Have A Happy, And Safe, Halloween

Have A Happy, And Safe, Halloween

Halloween-candy

By: Jillian Weissman, MD, Tallahassee Memorial Family Medicine Residency Program.

In order to have a happy, and safe, Halloween, TMH wants to remind you of things to consider before, and during, trick-or-treating!

Do: Have your children wear costumes that are easily visible. Unique costumes, brightly colored costumes and reflective tape are ways to ensure that your child can be easily seen at night.

Do: Use flashlights. Flashlights are very important if children are going to make their rounds in the dark, particularly when crossing roads. Also have a responsible person hold the child's hand while crossing roads. For fun, you can also add in glow sticks to their costumes for added light.

Do: Keep kids warm and dry. The last thing you would want is your child to become ill the day after trick-or-treating. Check the weather before you head out on your Halloween adventure.

Do: Ensure escorts for your young children (<12 years old). Having an adult trick-or-treating with children ensures safety. It is also a great idea to trick-or-treat in groups, for added security. For older teenagers, make sure you know exactly where they're trick-or-treating. Also, set a curfew so you know when they will arrive home.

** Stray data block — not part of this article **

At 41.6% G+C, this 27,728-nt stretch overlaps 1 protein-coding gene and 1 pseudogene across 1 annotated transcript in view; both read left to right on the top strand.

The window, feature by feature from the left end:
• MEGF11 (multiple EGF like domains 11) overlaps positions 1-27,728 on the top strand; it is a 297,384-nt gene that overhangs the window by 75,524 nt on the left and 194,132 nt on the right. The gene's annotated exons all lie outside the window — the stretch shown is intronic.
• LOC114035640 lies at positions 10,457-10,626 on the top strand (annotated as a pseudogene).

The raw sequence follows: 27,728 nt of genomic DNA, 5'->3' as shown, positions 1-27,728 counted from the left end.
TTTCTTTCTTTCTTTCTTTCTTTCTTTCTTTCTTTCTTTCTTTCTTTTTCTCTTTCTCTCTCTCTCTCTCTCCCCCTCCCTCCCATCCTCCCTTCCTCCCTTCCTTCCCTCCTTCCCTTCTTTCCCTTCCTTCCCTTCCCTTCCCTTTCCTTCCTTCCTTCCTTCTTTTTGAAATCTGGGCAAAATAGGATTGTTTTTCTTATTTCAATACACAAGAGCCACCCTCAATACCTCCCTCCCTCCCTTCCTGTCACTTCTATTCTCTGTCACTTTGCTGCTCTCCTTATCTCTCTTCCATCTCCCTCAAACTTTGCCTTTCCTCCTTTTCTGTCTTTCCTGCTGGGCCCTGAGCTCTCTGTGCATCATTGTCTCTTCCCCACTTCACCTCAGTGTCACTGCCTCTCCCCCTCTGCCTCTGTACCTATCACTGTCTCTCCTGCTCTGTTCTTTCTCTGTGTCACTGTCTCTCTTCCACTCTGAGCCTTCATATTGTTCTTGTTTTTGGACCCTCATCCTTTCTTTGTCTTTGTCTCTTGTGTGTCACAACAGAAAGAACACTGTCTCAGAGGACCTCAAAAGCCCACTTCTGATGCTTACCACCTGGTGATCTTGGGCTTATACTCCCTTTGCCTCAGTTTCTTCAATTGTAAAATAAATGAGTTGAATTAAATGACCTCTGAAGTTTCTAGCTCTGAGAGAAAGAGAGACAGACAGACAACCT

Do: Make sure that the candy your child eats is wrapped. Go through candy given to children and discard anything that is opened or tampered with. Also, please remove any treats that are too small for children under 3 years old, as they can pose a choking hazard.

Do: Trick-or-treat at a public place that is offering Halloween activities. Check out places like festivals, hospitals, shopping malls, schools and public parks to see if they have a special programs.

Do: Remember that too much candy is unhealthy. Treats should be enjoyed, but not overeaten. Ensure that your child cleans his or her teeth thoroughly to prevent cavities.

Do: Make sure costume masks have large eye holes for children to see through clearly. Masks that are too large can obscure their vision.

Do: Leave the sharp and pointy costume accessories (such as a sword) at home to decrease the possibility of your child accidentally hurting themselves, or others. If you are planning to add accessories to a costume, make sure there are no sharp edges and that it will bend when pushed.

Do: Walk with your child to houses and never allow them to enter a home when trick-or-treating. Family friend's houses are an exception to this rule.

With all of these tips in mind, we want you to remain safe but of course have fun. On behalf of the Tallahassee Memorial family, happy Halloween!

To learn more about Tallahassee Memorial HealthCare, please visit TMH.org.

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